Biodegradable hollow poly-lactic acid (PLA) microcapsules were synthesized by directly adsorbing the polymer to N2 (air) microbubbles using the bubble template method. In this method microbubbles nucleate inside droplets, made of a solution of PLA in dichloromethane, as a result of solvent diffusion into a continuous phase of either water or a PVA aqueous solution. Subsequently PLA adsorbs to the microbubble surface, covers it and then the microbubble covered with PLA is spontaneously released from the drople’s interior yielding to hollow PLA microcapsules. For special fabrication conditions, it was found that the final capsules were uniform in size. It was found that the high uniformity is directly correlated to the type of release. This was classified into either single or multiple bubble release. When the predominant type of release is single bubble release, the resultant microcapsules were uniform. In this study we also aim to elucidate the conditions required to attain single bubble release. It is believed that this type of release is attained when the energy barrier at the liquid-liquid interface is lowered, thus microcapsules can be smoothly released. From experiments, it was understood that the use of PVA, a low molecular weight PLA and an initially low PLA concentration is the requirement in order to attain single bubble release. Furthermore, based on rheological and the surface tension measurements at the liquid-liquid interface and inner flow circulation inside the droplet we proposed two plausible mechanisms for single bubble release: (a) mechanism based on the repulsive force between two adjacent microbubbles and (b) mechanism based on the imbalance of interfacial tensions around a bubble.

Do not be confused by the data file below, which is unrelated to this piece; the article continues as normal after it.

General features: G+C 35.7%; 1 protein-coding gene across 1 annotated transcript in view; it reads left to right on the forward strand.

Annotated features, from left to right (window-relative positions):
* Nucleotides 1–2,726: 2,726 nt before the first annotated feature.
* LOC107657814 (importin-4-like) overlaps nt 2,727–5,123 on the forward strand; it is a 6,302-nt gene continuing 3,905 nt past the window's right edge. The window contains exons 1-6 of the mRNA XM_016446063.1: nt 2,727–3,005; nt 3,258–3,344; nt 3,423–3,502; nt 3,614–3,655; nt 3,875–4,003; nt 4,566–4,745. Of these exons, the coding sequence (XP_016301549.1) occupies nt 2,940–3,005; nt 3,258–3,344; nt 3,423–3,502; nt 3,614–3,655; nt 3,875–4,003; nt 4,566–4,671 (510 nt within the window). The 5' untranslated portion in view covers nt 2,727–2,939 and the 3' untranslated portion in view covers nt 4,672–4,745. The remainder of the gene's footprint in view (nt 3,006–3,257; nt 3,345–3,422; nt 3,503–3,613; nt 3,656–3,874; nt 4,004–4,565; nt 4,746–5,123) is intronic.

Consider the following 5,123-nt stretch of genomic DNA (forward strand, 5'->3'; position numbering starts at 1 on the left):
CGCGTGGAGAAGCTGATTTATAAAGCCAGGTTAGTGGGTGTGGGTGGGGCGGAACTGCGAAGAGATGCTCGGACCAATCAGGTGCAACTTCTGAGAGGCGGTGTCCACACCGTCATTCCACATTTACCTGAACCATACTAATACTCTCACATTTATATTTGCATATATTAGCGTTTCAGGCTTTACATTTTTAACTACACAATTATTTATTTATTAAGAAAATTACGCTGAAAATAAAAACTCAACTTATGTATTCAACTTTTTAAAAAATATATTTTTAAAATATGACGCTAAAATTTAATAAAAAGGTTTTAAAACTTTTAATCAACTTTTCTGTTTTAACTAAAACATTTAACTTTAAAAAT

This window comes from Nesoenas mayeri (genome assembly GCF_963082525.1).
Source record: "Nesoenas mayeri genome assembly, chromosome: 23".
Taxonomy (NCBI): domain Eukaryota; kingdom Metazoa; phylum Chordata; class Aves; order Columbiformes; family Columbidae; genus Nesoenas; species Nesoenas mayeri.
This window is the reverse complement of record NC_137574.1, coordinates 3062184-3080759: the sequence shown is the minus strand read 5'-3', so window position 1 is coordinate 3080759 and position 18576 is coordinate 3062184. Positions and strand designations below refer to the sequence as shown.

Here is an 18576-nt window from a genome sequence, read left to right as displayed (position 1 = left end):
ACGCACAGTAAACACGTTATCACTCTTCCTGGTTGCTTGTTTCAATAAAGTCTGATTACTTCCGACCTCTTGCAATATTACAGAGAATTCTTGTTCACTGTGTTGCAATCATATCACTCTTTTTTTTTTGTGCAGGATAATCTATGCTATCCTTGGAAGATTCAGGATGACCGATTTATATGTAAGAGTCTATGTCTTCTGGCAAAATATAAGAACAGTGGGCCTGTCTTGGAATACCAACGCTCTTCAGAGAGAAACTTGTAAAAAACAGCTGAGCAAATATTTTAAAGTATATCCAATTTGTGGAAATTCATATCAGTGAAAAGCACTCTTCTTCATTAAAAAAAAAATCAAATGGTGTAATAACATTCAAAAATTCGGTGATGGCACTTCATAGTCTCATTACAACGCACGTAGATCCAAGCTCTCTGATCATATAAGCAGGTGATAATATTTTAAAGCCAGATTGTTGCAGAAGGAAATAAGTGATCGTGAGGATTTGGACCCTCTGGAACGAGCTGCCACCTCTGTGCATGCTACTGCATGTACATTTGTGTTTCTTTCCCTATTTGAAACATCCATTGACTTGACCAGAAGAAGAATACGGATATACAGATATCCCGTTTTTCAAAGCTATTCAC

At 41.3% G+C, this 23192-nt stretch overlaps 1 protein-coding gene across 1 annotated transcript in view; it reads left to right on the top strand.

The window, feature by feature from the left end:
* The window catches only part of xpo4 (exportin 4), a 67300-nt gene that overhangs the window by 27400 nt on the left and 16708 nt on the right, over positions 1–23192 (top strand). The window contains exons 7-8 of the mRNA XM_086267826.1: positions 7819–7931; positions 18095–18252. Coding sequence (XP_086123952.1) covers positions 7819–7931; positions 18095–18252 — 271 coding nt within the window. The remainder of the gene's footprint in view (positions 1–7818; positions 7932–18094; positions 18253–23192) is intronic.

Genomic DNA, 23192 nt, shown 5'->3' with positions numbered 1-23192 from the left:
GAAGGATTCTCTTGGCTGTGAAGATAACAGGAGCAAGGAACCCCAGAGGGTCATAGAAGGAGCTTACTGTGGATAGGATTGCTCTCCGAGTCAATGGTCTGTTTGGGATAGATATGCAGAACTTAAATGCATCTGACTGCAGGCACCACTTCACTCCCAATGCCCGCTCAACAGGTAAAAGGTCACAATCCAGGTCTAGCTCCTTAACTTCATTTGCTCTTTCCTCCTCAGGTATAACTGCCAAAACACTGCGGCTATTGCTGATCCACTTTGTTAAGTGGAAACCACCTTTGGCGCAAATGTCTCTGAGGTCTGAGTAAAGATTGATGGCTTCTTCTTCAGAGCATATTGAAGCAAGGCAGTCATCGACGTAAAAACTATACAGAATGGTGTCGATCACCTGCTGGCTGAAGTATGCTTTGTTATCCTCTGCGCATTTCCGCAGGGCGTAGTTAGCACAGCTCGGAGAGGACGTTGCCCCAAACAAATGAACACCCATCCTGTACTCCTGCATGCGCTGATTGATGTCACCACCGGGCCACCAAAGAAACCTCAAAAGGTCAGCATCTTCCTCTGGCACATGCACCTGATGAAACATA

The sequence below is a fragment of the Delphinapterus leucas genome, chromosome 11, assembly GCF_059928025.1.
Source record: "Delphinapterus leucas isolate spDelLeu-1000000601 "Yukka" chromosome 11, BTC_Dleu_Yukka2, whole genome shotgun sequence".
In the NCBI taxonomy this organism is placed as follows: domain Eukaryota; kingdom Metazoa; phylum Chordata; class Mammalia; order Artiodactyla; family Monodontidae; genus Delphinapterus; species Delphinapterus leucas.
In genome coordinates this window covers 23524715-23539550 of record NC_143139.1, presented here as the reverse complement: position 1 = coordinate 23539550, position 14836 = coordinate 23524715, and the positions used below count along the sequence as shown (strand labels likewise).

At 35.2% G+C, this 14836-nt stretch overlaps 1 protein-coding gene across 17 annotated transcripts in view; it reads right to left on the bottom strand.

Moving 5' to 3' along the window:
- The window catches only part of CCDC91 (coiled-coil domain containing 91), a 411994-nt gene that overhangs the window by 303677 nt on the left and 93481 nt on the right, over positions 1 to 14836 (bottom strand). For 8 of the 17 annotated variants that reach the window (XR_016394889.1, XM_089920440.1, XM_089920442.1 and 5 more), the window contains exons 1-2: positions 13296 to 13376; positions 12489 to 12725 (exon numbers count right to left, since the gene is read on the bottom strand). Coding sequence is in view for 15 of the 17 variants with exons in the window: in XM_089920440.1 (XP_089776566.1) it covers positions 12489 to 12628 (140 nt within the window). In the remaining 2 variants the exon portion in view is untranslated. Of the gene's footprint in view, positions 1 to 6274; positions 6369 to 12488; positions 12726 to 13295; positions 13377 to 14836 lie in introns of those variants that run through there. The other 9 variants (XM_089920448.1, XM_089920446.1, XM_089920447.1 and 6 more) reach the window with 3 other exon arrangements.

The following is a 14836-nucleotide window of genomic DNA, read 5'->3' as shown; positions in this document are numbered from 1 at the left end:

SEM images revealed that microcapsules obtained from ‘multiple bubble’ type can display a non-spherical cores. In addition, these capsules can have briged shells or bridged cores (share cores). Microcapsule bridging can happen inside the droplet (when cores are shared) or outside (when only the shell is bridged). Increasing the initial concentration of PLA or using a PLA of high molecular weight yields to this phenomenon. The zeta potential of these capsules at pH = 7.0 was above 20mV, and thus the colloidal suspension of microcapsules in water was stable.

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